Quezon gave me several stories from the inside talk of the United States Supreme Court, which he gets from Justice Murphy and Justice Frankfurter; incidents illustrating the very high esteem in which the Filipinos are now held in America.


December 22, 1935

Talk at the lunch table with Foley of Philippine National Bank; said he had seen the President the afternoon before; Quezon was much preoccupied with the Friar Land crisis. I asked Foley whether the Philippines could raise money on a bond issue to purchase these lands; he said it would be very difficult and that the Philippine National Bank would have to stand ready to take up the issue –he added that the rich men like A. Soriano and the Elizaldes would have to take part of the issue “and they won’t like it.”

 


December 10, 1935

Long talk with A.D. Williams at Malacañan about the reorganization of the government. He gave me a chart showing a reduction in the number of the provinces, based on topography and roads –which would save nearly half of the expenditures on provincial governments. We discussed many bureaus and buildings for the same. He said that the retirement of surplus officials as proposed by the law of two years ago was not carried out. I asked him if he would serve on a committee to work out a plan, if I could get Palma also? He consented.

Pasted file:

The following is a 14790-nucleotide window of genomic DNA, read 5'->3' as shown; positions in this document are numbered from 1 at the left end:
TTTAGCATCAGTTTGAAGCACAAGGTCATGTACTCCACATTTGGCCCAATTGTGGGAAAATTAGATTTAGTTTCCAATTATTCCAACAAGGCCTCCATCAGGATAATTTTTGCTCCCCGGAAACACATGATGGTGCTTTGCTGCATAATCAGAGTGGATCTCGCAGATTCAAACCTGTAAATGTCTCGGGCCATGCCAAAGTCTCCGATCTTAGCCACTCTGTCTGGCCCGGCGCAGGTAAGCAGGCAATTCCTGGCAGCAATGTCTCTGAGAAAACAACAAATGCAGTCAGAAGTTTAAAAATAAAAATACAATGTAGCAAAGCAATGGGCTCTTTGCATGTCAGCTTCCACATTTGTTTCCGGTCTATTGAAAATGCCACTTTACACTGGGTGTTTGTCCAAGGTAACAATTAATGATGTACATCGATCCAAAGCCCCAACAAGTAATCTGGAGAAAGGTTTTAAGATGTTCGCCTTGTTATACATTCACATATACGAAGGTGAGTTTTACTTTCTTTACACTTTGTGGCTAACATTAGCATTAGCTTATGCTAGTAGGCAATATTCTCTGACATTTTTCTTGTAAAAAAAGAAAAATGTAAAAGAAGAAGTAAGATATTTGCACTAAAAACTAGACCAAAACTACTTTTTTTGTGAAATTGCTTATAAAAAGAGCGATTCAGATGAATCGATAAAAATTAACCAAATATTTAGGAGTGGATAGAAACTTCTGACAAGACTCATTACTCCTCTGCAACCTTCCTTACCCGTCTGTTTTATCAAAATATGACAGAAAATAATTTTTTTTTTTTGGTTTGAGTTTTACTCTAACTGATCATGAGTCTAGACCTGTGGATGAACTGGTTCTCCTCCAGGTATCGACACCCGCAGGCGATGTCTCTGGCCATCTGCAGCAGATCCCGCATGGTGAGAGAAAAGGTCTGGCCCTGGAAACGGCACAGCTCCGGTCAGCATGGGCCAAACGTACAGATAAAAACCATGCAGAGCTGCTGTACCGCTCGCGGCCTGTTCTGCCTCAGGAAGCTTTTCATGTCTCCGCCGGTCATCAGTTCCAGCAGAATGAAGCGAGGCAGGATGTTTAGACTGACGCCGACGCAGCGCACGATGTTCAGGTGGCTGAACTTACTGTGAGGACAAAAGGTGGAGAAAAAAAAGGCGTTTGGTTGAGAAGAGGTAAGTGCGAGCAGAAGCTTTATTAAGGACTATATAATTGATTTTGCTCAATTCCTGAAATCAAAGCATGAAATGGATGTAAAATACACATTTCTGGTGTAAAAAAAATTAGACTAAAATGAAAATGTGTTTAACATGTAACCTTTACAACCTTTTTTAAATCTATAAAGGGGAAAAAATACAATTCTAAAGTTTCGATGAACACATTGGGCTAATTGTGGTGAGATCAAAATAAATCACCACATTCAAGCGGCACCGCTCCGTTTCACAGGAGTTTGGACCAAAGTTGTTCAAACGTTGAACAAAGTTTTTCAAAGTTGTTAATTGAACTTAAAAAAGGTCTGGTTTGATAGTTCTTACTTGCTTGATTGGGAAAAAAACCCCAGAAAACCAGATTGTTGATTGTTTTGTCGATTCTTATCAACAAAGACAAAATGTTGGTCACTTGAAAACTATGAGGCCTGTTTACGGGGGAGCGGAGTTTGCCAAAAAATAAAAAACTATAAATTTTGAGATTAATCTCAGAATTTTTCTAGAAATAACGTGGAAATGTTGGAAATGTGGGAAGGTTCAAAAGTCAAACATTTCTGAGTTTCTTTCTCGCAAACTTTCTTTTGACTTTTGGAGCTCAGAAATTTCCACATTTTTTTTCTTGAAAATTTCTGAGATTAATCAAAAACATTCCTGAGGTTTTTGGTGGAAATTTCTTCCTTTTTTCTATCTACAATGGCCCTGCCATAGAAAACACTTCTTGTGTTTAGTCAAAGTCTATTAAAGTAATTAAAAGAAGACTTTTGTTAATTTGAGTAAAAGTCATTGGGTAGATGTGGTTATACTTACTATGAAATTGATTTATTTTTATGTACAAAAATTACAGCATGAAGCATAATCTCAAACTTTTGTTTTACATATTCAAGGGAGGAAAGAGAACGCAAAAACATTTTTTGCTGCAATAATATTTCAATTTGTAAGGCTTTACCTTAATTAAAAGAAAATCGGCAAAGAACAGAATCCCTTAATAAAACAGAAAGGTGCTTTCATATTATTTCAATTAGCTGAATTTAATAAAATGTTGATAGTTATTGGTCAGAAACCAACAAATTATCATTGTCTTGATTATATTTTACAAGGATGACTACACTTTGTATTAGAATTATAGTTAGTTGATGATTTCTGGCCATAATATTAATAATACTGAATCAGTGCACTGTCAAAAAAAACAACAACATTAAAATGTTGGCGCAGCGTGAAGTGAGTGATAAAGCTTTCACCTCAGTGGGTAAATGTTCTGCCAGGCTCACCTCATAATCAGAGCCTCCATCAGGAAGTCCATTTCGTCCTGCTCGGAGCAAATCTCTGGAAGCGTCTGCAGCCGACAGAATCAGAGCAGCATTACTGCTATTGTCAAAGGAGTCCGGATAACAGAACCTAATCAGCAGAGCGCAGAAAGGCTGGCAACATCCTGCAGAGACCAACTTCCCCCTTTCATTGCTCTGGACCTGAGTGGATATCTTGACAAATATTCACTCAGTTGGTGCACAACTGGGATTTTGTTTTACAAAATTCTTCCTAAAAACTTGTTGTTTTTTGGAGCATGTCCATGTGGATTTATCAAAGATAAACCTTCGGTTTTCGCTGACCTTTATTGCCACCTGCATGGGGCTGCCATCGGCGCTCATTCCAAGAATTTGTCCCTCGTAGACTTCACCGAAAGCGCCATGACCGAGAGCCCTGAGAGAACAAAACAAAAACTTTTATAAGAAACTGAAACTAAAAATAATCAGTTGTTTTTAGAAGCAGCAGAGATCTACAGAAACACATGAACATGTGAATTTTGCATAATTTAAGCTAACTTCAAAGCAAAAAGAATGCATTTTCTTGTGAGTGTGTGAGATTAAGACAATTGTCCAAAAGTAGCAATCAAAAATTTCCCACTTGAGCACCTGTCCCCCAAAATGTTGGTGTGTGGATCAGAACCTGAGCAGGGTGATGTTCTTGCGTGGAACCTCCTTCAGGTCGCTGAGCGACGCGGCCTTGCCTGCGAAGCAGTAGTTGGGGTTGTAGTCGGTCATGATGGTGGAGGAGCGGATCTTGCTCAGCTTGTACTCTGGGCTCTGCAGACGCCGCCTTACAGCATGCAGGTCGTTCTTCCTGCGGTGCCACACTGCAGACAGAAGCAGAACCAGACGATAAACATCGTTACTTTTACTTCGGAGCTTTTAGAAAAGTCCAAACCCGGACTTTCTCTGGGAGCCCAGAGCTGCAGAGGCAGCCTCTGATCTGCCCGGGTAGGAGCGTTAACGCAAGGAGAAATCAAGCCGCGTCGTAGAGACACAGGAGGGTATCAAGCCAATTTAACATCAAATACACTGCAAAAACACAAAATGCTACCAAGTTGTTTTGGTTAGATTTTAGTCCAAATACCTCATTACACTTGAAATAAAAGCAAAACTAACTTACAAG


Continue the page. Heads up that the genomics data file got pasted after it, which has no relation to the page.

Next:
Saw Quezon for one hour in Pasay –says he has had frightful pains in his stomach, and thinks that milk does not agree with him; therefore, he ate a dinner of oysters, fish, chicken, four vegetables, and a sweet! An awful diet for stomach ulcers! Then he became very natural and lively. Said his 1st pardon had been for adultery, and that he would not allow a man to remain in prison for an offense he had so often committed himself. I told him he must cast responsibility for administration on his cabinet –said he proposed to do so, and that is why he has just announced the rule of only two cabinet meetings a week, because they had fallen into the habit of not giving an increase of salary to an employee without cabinet consent. I told him there was much corruption in the government. He agreed and said that was why he had jumped so hard on the Director of Commerce, in connection with the importation of rice –as a warning to all minor employees. We arranged a program for a committee to reorganize the government. Then I asked him about nationalization of industries. He said they must do it; but should begin by an economic review, and then inform the public. If capital was not forthcoming to start the necessary industries, the government would undertake them, and later offer them at public auction to private business.